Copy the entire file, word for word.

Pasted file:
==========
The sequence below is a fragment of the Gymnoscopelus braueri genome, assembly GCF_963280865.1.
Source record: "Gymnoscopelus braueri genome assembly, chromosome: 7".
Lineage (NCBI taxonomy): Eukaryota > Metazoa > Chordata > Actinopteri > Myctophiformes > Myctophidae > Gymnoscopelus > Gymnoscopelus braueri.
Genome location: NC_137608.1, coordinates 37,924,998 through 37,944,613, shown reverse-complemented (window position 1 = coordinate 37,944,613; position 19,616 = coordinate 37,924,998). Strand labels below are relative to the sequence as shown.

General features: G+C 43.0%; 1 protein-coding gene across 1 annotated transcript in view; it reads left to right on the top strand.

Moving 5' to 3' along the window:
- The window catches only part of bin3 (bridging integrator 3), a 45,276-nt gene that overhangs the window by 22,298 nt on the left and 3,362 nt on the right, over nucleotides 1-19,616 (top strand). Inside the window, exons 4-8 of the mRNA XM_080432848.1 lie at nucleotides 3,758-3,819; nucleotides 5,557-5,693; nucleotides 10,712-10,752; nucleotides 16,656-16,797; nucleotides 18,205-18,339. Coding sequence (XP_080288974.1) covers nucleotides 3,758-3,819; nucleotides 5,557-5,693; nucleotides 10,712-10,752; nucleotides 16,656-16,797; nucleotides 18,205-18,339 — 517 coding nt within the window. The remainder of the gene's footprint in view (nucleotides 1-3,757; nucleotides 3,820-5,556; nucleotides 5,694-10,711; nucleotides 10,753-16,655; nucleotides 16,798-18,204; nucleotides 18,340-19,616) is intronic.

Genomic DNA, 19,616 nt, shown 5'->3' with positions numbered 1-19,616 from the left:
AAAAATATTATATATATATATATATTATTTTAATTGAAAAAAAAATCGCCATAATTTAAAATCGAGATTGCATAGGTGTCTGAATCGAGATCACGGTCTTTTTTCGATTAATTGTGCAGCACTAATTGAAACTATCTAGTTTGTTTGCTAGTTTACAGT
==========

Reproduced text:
The sequence below is a fragment of the Gymnoscopelus braueri genome, assembly GCF_963280865.1.
Source record: "Gymnoscopelus braueri genome assembly, chromosome: 7".
Lineage (NCBI taxonomy): Eukaryota > Metazoa > Chordata > Actinopteri > Myctophiformes > Myctophidae > Gymnoscopelus > Gymnoscopelus braueri.
Genome location: NC_137608.1, coordinates 37,924,998 through 37,944,613, shown reverse-complemented (window position 1 = coordinate 37,944,613; position 19,616 = coordinate 37,924,998). Strand labels below are relative to the sequence as shown.

General features: G+C 43.0%; 1 protein-coding gene across 1 annotated transcript in view; it reads left to right on the top strand.

Moving 5' to 3' along the window:
- The window catches only part of bin3 (bridging integrator 3), a 45,276-nt gene that overhangs the window by 22,298 nt on the left and 3,362 nt on the right, over nucleotides 1-19,616 (top strand). Inside the window, exons 4-8 of the mRNA XM_080432848.1 lie at nucleotides 3,758-3,819; nucleotides 5,557-5,693; nucleotides 10,712-10,752; nucleotides 16,656-16,797; nucleotides 18,205-18,339. Coding sequence (XP_080288974.1) covers nucleotides 3,758-3,819; nucleotides 5,557-5,693; nucleotides 10,712-10,752; nucleotides 16,656-16,797; nucleotides 18,205-18,339 — 517 coding nt within the window. The remainder of the gene's footprint in view (nucleotides 1-3,757; nucleotides 3,820-5,556; nucleotides 5,694-10,711; nucleotides 10,753-16,655; nucleotides 16,798-18,204; nucleotides 18,340-19,616) is intronic.

Genomic DNA, 19,616 nt, shown 5'->3' with positions numbered 1-19,616 from the left:
AAAAATATTATATATATATATATATTATTTTAATTGAAAAAAAAATCGCCATAATTTAAAATCGAGATTGCATAGGTGTCTGAATCGAGATCACGGTCTTTTTTCGATTAATTGTGCAGCACTAATTGAAACTATCTAGTTTGTTTGCTAGTTTACAGT